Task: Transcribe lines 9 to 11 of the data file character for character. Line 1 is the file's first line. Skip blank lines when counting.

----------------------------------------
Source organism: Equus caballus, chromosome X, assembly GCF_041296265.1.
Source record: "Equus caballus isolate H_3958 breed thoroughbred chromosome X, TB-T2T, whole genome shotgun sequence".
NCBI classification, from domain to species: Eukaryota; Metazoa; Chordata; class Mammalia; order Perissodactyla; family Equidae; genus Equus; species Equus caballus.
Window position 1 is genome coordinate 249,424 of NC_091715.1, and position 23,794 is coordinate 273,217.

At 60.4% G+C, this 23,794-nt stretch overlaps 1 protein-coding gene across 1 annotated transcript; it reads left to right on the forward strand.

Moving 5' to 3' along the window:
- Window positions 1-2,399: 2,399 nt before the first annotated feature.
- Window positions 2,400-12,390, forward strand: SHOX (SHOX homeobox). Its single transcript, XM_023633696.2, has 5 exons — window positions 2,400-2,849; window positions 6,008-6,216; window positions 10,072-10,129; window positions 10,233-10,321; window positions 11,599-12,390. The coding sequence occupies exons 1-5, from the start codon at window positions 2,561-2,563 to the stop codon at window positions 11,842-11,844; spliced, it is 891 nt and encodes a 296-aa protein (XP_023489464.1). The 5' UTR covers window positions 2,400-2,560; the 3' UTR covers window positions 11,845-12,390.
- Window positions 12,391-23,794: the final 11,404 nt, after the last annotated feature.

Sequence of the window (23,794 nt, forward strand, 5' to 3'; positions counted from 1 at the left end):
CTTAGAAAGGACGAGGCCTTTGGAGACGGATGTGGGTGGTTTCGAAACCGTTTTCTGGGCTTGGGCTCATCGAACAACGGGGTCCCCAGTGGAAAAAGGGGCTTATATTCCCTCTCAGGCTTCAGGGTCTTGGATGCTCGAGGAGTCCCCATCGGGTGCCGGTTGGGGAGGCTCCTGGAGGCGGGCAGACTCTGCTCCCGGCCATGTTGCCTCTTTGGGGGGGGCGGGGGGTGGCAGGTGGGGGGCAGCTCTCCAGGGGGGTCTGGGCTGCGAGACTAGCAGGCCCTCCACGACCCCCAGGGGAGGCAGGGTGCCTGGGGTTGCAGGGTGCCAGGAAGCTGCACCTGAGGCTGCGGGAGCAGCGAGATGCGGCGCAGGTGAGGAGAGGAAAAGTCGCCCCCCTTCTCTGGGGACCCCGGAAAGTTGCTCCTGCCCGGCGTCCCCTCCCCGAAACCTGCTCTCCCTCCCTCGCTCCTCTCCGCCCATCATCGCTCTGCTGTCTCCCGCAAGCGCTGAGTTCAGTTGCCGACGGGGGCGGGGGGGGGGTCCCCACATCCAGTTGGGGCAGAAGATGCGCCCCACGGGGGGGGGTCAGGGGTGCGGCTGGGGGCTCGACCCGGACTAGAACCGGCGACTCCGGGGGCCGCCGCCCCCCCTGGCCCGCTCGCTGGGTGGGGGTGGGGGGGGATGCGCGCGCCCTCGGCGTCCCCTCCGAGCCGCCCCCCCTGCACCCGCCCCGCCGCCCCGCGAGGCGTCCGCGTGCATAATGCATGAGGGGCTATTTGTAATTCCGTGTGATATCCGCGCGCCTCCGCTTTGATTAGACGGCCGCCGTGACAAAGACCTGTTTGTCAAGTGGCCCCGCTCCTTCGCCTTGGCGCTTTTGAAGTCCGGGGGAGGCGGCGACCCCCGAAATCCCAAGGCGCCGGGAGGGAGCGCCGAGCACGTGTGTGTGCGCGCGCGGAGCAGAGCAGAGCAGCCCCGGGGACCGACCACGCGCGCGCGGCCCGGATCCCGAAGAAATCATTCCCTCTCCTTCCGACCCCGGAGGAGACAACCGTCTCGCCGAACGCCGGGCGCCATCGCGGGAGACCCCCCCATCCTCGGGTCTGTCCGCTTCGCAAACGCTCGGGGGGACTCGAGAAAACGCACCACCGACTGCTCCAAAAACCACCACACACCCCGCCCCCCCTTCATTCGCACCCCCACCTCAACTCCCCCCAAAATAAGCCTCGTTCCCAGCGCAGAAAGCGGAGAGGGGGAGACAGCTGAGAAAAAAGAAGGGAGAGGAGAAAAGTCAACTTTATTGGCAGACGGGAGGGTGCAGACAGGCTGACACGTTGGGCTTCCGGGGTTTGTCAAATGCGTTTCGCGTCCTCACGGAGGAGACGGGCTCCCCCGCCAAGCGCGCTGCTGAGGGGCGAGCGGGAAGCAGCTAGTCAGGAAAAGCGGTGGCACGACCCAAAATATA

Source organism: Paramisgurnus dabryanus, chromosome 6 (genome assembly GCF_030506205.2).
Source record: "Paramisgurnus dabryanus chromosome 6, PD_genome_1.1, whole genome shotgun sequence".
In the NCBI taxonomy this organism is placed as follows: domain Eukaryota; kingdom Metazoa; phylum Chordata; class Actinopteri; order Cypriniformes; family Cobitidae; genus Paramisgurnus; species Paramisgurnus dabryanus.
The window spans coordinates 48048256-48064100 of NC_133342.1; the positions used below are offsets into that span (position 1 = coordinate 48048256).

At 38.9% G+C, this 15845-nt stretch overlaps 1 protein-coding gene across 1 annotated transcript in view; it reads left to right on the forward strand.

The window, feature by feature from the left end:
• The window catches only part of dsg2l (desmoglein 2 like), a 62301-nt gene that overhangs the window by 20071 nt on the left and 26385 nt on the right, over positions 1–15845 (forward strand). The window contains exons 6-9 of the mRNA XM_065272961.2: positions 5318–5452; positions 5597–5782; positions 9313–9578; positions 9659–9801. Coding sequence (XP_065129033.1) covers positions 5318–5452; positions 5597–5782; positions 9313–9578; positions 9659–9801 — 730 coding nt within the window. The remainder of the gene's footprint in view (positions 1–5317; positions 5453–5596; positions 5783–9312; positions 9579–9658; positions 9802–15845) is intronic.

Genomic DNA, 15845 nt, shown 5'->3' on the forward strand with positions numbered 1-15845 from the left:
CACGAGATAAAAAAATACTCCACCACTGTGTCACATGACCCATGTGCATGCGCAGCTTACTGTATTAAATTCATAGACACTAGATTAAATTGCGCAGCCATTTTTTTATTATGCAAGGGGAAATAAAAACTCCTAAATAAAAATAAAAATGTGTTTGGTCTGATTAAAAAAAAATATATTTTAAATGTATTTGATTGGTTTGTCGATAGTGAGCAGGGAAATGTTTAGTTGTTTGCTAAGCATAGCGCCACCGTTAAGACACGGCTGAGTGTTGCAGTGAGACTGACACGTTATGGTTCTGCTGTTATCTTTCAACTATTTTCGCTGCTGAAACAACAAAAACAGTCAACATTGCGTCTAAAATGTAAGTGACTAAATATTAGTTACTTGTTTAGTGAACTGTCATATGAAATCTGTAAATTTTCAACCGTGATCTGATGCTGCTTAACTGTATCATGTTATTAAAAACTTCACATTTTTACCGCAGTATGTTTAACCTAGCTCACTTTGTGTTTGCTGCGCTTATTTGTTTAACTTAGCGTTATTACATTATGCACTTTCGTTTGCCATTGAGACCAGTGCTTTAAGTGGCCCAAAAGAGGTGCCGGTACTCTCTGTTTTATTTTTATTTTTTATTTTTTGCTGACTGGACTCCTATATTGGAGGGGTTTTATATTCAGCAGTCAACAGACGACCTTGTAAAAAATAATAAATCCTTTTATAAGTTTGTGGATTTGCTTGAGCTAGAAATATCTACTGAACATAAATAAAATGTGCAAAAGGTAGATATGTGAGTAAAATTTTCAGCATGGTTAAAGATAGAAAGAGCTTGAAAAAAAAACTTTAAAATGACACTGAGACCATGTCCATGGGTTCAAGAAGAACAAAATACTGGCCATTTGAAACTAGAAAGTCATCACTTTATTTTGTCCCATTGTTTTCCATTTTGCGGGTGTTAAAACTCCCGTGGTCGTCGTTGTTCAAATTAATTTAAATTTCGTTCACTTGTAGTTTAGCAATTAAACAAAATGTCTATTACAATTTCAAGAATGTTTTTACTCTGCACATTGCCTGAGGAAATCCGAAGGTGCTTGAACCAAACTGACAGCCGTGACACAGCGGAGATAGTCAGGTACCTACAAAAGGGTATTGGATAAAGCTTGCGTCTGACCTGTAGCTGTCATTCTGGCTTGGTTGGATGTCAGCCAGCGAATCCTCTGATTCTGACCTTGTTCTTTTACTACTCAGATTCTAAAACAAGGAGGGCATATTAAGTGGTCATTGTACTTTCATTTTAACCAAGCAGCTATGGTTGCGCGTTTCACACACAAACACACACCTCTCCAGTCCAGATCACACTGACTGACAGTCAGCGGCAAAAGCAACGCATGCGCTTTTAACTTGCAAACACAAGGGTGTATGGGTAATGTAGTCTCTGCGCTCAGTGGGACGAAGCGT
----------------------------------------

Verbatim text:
- Window positions 12,391-23,794: the final 11,404 nt, after the last annotated feature.

Sequence of the window (23,794 nt, forward strand, 5' to 3'; positions counted from 1 at the left end):
CTTAGAAAGGACGAGGCCTTTGGAGACGGATGTGGGTGGTTTCGAAACCGTTTTCTGGGCTTGGGCTCATCGAACAACGGGGTCCCCAGTGGAAAAAGGGGCTTATATTCCCTCTCAGGCTTCAGGGTCTTGGATGCTCGAGGAGTCCCCATCGGGTGCCGGTTGGGGAGGCTCCTGGAGGCGGGCAGACTCTGCTCCCGGCCATGTTGCCTCTTTGGGGGGGGCGGGGGGTGGCAGGTGGGGGGCAGCTCTCCAGGGGGGTCTGGGCTGCGAGACTAGCAGGCCCTCCACGACCCCCAGGGGAGGCAGGGTGCCTGGGGTTGCAGGGTGCCAGGAAGCTGCACCTGAGGCTGCGGGAGCAGCGAGATGCGGCGCAGGTGAGGAGAGGAAAAGTCGCCCCCCTTCTCTGGGGACCCCGGAAAGTTGCTCCTGCCCGGCGTCCCCTCCCCGAAACCTGCTCTCCCTCCCTCGCTCCTCTCCGCCCATCATCGCTCTGCTGTCTCCCGCAAGCGCTGAGTTCAGTTGCCGACGGGGGCGGGGGGGGGGTCCCCACATCCAGTTGGGGCAGAAGATGCGCCCCACGGGGGGGGGTCAGGGGTGCGGCTGGGGGCTCGACCCGGACTAGAACCGGCGACTCCGGGGGCCGCCGCCCCCCCTGGCCCGCTCGCTGGGTGGGGGTGGGGGGGGATGCGCGCGCCCTCGGCGTCCCCTCCGAGCCGCCCCCCCTGCACCCGCCCCGCCGCCCCGCGAGGCGTCCGCGTGCATAATGCATGAGGGGCTATTTGTAATTCCGTGTGATATCCGCGCGCCTCCGCTTTGATTAGACGGCCGCCGTGACAAAGACCTGTTTGTCAAGTGGCCCCGCTCCTTCGCCTTGGCGCTTTTGAAGTCCGGGGGAGGCGGCGACCCCCGAAATCCCAAGGCGCCGGGAGGGAGCGCCGAGCACGTGTGTGTGCGCGCGCGGAGCAGAGCAGAGCAGCCCCGGGGACCGACCACGCGCGCGCGGCCCGGATCCCGAAGAAATCATTCCCTCTCCTTCCGACCCCGGAGGAGACAACCGTCTCGCCGAACGCCGGGCGCCATCGCGGGAGACCCCCCCATCCTCGGGTCTGTCCGCTTCGCAAACGCTCGGGGGGACTCGAGAAAACGCACCACCGACTGCTCCAAAAACCACCACACACCCCGCCCCCCCTTCATTCGCACCCCCACCTCAACTCCCCCCAAAATAAGCCTCGTTCCCAGCGCAGAAAGCGGAGAGGGGGAGACAGCTGAGAAAAAAGAAGGGAGAGGAGAAAAGTCAACTTTATTGGCAGACGGGAGGGTGCAGACAGGCTGACACGTTGGGCTTCCGGGGTTTGTCAAATGCGTTTCGCGTCCTCACGGAGGAGACGGGCTCCCCCGCCAAGCGCGCTGCTGAGGGGCGAGCGGGAAGCAGCTAGTCAGGAAAAGCGGTGGCACGACCCAAAATATA